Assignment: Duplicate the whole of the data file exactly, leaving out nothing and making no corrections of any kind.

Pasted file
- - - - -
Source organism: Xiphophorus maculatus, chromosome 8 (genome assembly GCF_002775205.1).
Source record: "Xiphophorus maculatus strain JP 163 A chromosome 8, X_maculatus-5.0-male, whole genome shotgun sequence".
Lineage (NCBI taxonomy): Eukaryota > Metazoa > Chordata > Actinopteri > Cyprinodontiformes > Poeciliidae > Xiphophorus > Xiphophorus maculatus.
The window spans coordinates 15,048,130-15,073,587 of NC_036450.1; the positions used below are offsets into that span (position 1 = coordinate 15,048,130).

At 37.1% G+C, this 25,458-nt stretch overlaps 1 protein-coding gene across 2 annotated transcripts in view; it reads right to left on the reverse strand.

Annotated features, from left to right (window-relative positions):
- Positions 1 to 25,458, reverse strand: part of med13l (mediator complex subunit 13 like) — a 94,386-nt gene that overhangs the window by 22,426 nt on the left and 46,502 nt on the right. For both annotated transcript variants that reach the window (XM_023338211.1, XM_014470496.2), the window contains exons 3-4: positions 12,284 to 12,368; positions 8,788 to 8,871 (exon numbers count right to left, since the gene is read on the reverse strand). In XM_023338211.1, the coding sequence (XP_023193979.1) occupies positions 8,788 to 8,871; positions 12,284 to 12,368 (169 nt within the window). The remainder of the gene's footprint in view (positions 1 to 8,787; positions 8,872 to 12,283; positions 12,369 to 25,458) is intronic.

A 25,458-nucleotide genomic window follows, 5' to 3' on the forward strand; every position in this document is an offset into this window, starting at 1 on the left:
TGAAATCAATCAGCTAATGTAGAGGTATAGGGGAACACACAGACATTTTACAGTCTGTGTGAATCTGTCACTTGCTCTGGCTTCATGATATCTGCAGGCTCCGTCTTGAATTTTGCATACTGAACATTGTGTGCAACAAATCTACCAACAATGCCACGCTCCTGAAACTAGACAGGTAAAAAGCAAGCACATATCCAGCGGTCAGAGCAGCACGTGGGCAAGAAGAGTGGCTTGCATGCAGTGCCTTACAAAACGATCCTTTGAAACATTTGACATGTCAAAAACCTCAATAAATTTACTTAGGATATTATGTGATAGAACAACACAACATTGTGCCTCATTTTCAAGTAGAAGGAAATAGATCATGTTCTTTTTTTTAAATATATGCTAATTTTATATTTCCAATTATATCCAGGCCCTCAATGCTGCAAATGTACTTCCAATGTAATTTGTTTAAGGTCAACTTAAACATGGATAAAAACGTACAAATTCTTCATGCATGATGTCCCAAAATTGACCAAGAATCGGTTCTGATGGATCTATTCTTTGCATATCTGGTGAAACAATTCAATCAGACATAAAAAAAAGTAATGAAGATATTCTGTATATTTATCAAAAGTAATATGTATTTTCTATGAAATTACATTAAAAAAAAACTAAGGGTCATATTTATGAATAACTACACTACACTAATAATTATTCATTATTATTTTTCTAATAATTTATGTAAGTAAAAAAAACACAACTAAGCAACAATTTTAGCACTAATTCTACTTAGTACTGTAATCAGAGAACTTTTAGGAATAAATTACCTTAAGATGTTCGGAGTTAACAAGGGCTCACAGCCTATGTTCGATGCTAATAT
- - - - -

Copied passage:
Source organism: Xiphophorus maculatus, chromosome 8 (genome assembly GCF_002775205.1).
Source record: "Xiphophorus maculatus strain JP 163 A chromosome 8, X_maculatus-5.0-male, whole genome shotgun sequence".
Lineage (NCBI taxonomy): Eukaryota > Metazoa > Chordata > Actinopteri > Cyprinodontiformes > Poeciliidae > Xiphophorus > Xiphophorus maculatus.
The window spans coordinates 15,048,130-15,073,587 of NC_036450.1; the positions used below are offsets into that span (position 1 = coordinate 15,048,130).

At 37.1% G+C, this 25,458-nt stretch overlaps 1 protein-coding gene across 2 annotated transcripts in view; it reads right to left on the reverse strand.

Annotated features, from left to right (window-relative positions):
- Positions 1 to 25,458, reverse strand: part of med13l (mediator complex subunit 13 like) — a 94,386-nt gene that overhangs the window by 22,426 nt on the left and 46,502 nt on the right. For both annotated transcript variants that reach the window (XM_023338211.1, XM_014470496.2), the window contains exons 3-4: positions 12,284 to 12,368; positions 8,788 to 8,871 (exon numbers count right to left, since the gene is read on the reverse strand). In XM_023338211.1, the coding sequence (XP_023193979.1) occupies positions 8,788 to 8,871; positions 12,284 to 12,368 (169 nt within the window). The remainder of the gene's footprint in view (positions 1 to 8,787; positions 8,872 to 12,283; positions 12,369 to 25,458) is intronic.

A 25,458-nucleotide genomic window follows, 5' to 3' on the forward strand; every position in this document is an offset into this window, starting at 1 on the left:
TGAAATCAATCAGCTAATGTAGAGGTATAGGGGAACACACAGACATTTTACAGTCTGTGTGAATCTGTCACTTGCTCTGGCTTCATGATATCTGCAGGCTCCGTCTTGAATTTTGCATACTGAACATTGTGTGCAACAAATCTACCAACAATGCCACGCTCCTGAAACTAGACAGGTAAAAAGCAAGCACATATCCAGCGGTCAGAGCAGCACGTGGGCAAGAAGAGTGGCTTGCATGCAGTGCCTTACAAAACGATCCTTTGAAACATTTGACATGTCAAAAACCTCAATAAATTTACTTAGGATATTATGTGATAGAACAACACAACATTGTGCCTCATTTTCAAGTAGAAGGAAATAGATCATGTTCTTTTTTTTAAATATATGCTAATTTTATATTTCCAATTATATCCAGGCCCTCAATGCTGCAAATGTACTTCCAATGTAATTTGTTTAAGGTCAACTTAAACATGGATAAAAACGTACAAATTCTTCATGCATGATGTCCCAAAATTGACCAAGAATCGGTTCTGATGGATCTATTCTTTGCATATCTGGTGAAACAATTCAATCAGACATAAAAAAAAGTAATGAAGATATTCTGTATATTTATCAAAAGTAATATGTATTTTCTATGAAATTACATTAAAAAAAAACTAAGGGTCATATTTATGAATAACTACACTACACTAATAATTATTCATTATTATTTTTCTAATAATTTATGTAAGTAAAAAAAACACAACTAAGCAACAATTTTAGCACTAATTCTACTTAGTACTGTAATCAGAGAACTTTTAGGAATAAATTACCTTAAGATGTTCGGAGTTAACAAGGGCTCACAGCCTATGTTCGATGCTAATAT